Updated: Jul 5
I am writing you a letter because I know you will never read it. I know you will never read anything I have written. Because poetry is nonsense. Poetry is for the romantic, the dreamer. Poetry is for those who, as you say, have no goddamn common sense.
You hate poetry because you are stronger than poetry. You are sensible. Poetry doesn’t wrap around your soul, suffocate you, or give you breath. Poetry knows nothing.
I am writing to you because I need to. Every time I see you, you talk incessantly. You talk desperately. You talk as if you are scared that if you stop, everyone will forget you. Yet you leave many things unsaid. I have asked you questions. I have interrogated my father. I have swallowed all of your photo albums and scrutinized every expression on your face. And I know that young girl is very different from my Achichi. She is a separate person, one that life has not yet tortured. One that was maybe like me. I can only dream, because you will never tell me.
You hate empathy. Empathy is for the weak. You must be strong. You must survive.
But everyone must empathize with you. They must know you. They must remember you. You cannot disappear. You cling to everyone. You cling to them by pushing them away. You are vicious because you are vulnerable. You attack my mother because she stole your son. You attack because everything is running away from you. It’s falling apart, collapsing on you.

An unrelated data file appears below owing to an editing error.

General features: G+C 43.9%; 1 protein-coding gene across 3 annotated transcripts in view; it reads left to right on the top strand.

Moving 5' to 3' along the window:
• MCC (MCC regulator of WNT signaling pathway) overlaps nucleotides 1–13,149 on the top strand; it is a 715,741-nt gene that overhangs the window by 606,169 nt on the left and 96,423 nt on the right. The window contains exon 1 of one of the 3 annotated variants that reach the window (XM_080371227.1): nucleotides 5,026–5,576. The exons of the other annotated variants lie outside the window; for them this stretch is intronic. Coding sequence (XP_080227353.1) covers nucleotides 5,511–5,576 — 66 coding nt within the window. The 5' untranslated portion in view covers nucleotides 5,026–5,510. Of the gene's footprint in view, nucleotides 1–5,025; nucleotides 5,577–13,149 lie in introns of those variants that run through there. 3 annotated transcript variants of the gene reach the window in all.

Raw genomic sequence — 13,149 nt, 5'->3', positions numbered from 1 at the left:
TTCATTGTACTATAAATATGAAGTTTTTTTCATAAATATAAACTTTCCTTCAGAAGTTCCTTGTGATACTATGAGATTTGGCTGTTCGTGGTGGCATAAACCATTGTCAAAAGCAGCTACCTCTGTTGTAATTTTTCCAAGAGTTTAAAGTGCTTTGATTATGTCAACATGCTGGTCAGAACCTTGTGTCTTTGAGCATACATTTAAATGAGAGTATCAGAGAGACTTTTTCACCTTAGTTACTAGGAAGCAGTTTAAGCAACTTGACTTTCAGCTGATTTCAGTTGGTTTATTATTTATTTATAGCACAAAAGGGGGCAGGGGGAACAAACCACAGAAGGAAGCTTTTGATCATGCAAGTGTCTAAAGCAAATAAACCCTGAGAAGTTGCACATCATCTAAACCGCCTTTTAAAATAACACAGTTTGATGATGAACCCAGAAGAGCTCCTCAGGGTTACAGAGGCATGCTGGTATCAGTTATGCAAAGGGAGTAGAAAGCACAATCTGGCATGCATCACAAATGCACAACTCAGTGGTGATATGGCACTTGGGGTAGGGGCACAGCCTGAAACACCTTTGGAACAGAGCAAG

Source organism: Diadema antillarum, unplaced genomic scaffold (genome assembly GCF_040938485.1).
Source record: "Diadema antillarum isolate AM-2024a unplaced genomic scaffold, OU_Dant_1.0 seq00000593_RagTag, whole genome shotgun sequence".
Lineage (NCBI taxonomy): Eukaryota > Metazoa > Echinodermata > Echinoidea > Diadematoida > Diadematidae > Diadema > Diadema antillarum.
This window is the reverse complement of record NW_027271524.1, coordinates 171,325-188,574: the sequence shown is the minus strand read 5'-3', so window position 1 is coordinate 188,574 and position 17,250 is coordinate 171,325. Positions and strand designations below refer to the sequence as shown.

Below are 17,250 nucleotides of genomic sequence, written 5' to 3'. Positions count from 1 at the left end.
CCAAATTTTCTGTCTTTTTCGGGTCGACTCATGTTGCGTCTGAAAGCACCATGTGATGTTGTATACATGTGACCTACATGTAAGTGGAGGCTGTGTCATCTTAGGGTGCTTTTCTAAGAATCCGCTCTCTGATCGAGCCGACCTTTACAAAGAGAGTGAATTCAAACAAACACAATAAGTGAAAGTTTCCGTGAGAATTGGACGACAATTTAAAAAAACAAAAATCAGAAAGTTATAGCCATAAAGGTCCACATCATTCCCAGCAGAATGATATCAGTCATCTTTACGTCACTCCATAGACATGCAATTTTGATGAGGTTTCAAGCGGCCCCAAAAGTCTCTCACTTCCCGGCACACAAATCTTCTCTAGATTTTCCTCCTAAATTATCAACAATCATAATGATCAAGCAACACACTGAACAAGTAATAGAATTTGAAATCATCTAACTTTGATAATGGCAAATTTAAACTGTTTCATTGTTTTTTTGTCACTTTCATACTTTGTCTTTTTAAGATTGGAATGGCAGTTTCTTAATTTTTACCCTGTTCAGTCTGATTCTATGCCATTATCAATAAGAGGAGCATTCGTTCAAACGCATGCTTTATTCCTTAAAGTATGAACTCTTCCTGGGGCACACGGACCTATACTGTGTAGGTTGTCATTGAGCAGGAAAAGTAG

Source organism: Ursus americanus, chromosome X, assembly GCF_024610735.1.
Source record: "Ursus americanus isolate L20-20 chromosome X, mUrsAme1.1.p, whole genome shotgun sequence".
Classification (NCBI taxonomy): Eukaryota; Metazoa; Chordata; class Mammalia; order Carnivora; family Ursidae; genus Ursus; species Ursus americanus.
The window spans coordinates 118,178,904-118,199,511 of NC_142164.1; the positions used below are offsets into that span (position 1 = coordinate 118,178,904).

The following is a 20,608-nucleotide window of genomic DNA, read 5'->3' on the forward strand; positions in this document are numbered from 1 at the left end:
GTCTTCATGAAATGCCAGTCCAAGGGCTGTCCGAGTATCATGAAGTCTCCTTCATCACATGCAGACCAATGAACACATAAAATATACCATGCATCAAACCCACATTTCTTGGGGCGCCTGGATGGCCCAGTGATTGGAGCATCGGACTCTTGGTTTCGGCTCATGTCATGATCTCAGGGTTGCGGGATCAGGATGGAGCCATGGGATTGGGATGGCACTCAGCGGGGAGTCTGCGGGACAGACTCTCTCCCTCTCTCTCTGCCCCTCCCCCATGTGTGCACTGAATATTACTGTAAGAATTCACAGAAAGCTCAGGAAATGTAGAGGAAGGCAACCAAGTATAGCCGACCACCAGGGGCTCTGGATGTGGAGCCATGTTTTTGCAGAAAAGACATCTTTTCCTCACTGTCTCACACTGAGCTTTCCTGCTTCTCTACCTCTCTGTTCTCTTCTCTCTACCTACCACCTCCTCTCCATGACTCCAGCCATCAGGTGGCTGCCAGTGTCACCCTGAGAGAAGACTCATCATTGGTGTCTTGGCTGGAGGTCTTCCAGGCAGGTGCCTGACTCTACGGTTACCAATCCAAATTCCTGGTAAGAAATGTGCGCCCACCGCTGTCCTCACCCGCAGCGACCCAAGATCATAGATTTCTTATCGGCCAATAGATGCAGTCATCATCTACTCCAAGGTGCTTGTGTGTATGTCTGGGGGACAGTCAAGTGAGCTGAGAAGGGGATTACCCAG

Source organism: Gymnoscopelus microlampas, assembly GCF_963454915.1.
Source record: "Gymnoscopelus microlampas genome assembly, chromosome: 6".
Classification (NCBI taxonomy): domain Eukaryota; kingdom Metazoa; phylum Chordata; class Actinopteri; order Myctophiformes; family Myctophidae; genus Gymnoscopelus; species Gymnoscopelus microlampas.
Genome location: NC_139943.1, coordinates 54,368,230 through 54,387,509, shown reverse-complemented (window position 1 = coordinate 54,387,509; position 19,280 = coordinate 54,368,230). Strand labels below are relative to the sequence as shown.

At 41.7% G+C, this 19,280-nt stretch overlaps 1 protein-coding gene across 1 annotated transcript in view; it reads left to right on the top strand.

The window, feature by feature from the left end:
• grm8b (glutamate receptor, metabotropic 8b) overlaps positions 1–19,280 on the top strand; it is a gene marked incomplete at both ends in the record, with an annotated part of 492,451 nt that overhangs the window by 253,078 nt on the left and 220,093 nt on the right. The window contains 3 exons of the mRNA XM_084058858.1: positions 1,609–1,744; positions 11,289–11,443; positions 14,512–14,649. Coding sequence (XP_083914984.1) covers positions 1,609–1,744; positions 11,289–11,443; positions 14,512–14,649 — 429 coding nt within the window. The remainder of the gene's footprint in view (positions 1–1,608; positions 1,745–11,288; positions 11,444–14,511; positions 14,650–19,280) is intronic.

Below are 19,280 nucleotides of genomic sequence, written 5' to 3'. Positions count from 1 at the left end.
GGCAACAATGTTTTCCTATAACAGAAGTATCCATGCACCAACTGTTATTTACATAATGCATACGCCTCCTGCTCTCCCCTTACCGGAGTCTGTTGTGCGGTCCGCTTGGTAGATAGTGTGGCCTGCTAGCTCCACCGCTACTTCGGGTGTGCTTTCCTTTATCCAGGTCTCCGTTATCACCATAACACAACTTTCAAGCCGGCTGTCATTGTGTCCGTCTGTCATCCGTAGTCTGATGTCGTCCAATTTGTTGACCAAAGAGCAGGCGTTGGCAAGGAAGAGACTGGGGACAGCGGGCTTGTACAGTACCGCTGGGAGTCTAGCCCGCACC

When your husband died, you didn’t break. You were fifty, my father sixteen. Your sons had to go to college, and you found a way. You left your homeland and worked. How you loved America, the dream that she promised. You would read to me that book, God Bless America. I would sit on your lap and you would sing it with me, line by line, enunciating every word with pride. You cherished America. When your American reality didn’t measure up to your American dream, you didn’t break.
What were your dreams? Were you passionate about something, anything? I know you were funny. My father tells me you could make everyone laugh.
You were a teacher. You taught in the Maldives and sent the money to your family. You were alone. I wonder if you were lonely. I wonder if you loved.
Do you blame yourself for his death? I hate your brother, and when he gets drunk and angry he tells you it’s your fault. And you scream.
My father has told me every detail. He was sleeping, and he woke up to your screams. Your husband had a heart attack. My father carried him downstairs, put his body in the backseat, and drove to the hospital.
But he knew his father was dead. He told me.
I wonder what you were thinking, in that car.
Achichi, I have never seen you cry. My father tells me you cried at the funeral. You haven't really cried since. Because crying is for the poets. You are not a poet. You are not a pawn. You are a warrior.
I’m sorry. It was never your fault.
Achichi, don’t you know that you are loved? Don’t you know that everyone cares? Don’t you know that while everything is crumbling, you are still the center? That will never change.
I love you. I don’t know if you know that.
Editor(s): Chris F., Amelia P.
Photo Credits: Unsplash